Anyone know about PMHNP to Psy.d/Ph.d?

  1. 0 I have three questions about PHMNP

    1) How many more classes are usually required for FNP to become eligible to take the PMHNP exam as well. (there are zero pmhnp programs around where i live)

    2) If you decide to pursue a Doctorate in Psychology as a Pmhnp, are you allowed to enter with a master level or much you start from the begining?

    3) Besides advancing your knowledge and being able to teach, does having a Doctorate improve your marketablility or does it create a fuzzy role in the clinical setting and does it help you if you are self employed.( It seems as though as a psy.d you may have more refered clientel than pmhnp alone,just a thought)
    91W
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  3. Visit  91W} profile page

    About 91W

    39 Years Old; Joined May '06; Posts: 21; Likes: 1.

    20 Comments so far...

  4. Visit  Coffeegirly} profile page
    0
    I just talked to several psychologists and they are quite envious about my ability to prescribe due to the fact that I am a PMHNP/NP. I have some other biases with regard to PsyD so I am more inclined at this point in time to get my doctorate in clinical nursing. A few years a go I wouldn't have said that- but time and experience has changed my views.
  5. Visit  spaniel} profile page
    0
    Yes- I think it can cause some blur. And I'd welcome anyone else to look at this topic too. The Psy.D. takes ages to complete at a decent school-and you surely want to go to an APA approved school, or there are consequences to getting all sorts of things,like internships. Typically they might take about 9 credits from the masters nursing program.
    Frankly you are far more marketable as a NP (NPP). However, the psychologist does NOT need physician approal or oversight in any way (at least from a regulatory standpoint.) that is a bonus.
  6. Visit  91W} profile page
    0
    I appreciate all of the input on these questions. Here are a few more if you have any further insight on these matters.

    1) Can a PMHNP be an autonomous practitioner, or must they be under MD supervision ? (specifically California), furthermore, if one were a PMHNP & Psy.d , would they then be able to prescribe on their own, without being under a MD?

    2) I have seen DNP with a specialty in Psych. is this any different than practicing as a NP?

    There are so many directions a nurse can go. My own goal is to pursue Psychiatric nursing as far as I can go, throughout my life. Thank you for your replys.
  7. Visit  1911guy} profile page
    0
    Hello 91W (are you an Army Health Care Specialist, MOS 91W?).

    Anyway, since I am a future psychologist (hopefully- I haven't gotten into graduate school yet) who looked into becoming a psychiatric nurse practitioner as a possible alternative I hope I can help.

    Are you already an RN? If you are you may as well go the NP route. With an MSN a psych nurse can make close to what a doctorate level psychologist can make. In most states he/she will be able to prescribe meds (something a psychologist can do only in one state and some in the military, and then only with an additional post-doctorate masters in psychopharmacology, though prescription privileges for psychologists seem to be coming in the future). In many states a psych NP will be able to do a private practice on their own as a therapist (some may be able to prescribe meds in private practice, usually with a collaborating MD for the meds). A psych NP can also do research. About the only disadvantage is if you like testing- only psychologists and counselors can do psych testing in most states.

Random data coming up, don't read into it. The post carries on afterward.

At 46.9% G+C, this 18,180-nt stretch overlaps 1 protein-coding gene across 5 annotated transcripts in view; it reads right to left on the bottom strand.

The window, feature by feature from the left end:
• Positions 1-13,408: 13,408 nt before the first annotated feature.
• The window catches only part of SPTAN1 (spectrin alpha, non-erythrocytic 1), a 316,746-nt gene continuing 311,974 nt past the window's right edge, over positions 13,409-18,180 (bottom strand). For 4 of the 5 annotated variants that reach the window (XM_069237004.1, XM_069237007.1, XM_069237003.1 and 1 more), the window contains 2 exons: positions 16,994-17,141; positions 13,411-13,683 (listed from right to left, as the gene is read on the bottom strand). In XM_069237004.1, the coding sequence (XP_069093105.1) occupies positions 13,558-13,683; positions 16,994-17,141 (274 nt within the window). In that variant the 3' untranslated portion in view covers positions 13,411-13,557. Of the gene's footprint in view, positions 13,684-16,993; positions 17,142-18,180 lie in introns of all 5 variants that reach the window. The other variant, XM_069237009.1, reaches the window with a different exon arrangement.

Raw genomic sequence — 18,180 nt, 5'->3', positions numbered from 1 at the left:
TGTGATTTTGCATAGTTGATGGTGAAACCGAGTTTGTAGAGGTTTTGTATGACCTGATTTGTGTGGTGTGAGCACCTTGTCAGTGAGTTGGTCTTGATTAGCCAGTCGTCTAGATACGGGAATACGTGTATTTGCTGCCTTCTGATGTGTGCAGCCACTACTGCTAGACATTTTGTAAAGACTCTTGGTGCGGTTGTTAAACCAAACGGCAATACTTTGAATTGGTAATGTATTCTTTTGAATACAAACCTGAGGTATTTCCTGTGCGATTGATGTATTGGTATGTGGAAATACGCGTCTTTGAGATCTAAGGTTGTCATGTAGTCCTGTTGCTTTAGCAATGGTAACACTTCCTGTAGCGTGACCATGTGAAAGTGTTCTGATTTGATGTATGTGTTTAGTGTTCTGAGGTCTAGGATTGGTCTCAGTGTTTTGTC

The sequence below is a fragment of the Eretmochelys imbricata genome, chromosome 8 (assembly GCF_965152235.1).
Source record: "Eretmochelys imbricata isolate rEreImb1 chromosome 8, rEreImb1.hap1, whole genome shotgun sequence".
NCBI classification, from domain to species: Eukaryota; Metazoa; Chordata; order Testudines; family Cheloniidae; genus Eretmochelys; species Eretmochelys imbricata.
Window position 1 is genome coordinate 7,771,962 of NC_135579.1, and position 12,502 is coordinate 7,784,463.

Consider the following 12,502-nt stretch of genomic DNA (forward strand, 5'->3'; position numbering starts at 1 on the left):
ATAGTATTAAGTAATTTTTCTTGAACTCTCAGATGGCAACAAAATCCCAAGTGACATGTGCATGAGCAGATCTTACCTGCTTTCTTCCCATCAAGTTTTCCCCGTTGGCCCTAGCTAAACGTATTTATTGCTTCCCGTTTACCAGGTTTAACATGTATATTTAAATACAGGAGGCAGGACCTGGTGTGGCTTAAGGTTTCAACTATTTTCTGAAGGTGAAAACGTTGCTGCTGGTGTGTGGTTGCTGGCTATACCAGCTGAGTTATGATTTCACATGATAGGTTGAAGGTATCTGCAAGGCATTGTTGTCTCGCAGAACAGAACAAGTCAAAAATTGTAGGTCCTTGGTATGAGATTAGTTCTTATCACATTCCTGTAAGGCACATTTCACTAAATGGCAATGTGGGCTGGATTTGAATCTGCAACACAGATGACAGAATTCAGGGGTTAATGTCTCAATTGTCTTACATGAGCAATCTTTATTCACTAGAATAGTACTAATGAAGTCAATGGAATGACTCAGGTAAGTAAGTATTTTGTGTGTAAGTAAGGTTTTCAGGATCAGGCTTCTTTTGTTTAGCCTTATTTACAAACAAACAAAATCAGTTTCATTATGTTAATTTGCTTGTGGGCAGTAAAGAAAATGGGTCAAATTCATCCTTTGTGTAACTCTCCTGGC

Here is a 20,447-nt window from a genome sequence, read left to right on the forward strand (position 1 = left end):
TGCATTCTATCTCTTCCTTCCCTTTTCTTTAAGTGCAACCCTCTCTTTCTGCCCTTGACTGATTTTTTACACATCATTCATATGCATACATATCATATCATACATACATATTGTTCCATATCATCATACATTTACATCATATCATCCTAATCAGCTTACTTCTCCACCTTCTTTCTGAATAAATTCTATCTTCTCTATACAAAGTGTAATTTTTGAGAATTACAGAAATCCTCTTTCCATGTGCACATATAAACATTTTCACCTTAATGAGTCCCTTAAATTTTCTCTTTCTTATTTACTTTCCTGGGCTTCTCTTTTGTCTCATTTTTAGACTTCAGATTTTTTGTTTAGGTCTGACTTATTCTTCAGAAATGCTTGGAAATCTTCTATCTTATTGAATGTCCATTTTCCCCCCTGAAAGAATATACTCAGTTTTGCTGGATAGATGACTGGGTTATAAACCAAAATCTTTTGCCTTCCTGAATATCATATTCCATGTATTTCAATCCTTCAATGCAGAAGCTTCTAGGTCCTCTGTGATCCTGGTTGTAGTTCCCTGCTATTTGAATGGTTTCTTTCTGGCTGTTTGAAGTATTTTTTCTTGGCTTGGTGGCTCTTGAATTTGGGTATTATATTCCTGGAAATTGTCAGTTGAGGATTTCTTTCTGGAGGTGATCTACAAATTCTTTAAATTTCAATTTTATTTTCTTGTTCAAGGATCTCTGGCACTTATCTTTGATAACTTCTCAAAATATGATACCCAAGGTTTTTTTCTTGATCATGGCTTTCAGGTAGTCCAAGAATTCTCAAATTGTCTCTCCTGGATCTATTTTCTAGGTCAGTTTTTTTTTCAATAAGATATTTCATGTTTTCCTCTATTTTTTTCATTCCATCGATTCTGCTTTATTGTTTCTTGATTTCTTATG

If you have a degree but aren't an RN then the Psy.D. or Ph.D. may be a better route. While a psych NP may have a private practice the public is more accepting of a psychologist in private practice (i.e. it will be easier to develop a clientele). The psychologist has a doctorate while a NP has a masters which will effect what you can charge per hour in private practice or effect your pay by most organizations (the one place a psych NP may make as much or more is in a hospital, but many clinical and counseling psychologists work in other settings other than hospitals). Also, psychology may be quicker. It takes 5 years minimum including the internship (actual time averages about 5.5 years for practice based Psy.D. programs and 6-7 for research based Ph.D. programs) while nursing school is 2-4 years for your BSN/RN depending on past coursework plus a year or two experience before you start your 2 year MSN program.

    2) If you decide to pursue a Doctorate in Psychology as a Pmhnp, are you allowed to enter with a master level or much you start from the begining?
    My first question would be "why". Both a pysch NP and a doctorate level psychologist are mental health professionals. In most states they can do independent practice of therapy. The difference is most states allow the NP to prescribe meds and right now only one state allows it of psychologists and then only after additional education. Other than meds both professions can do about 80% of what the other can do.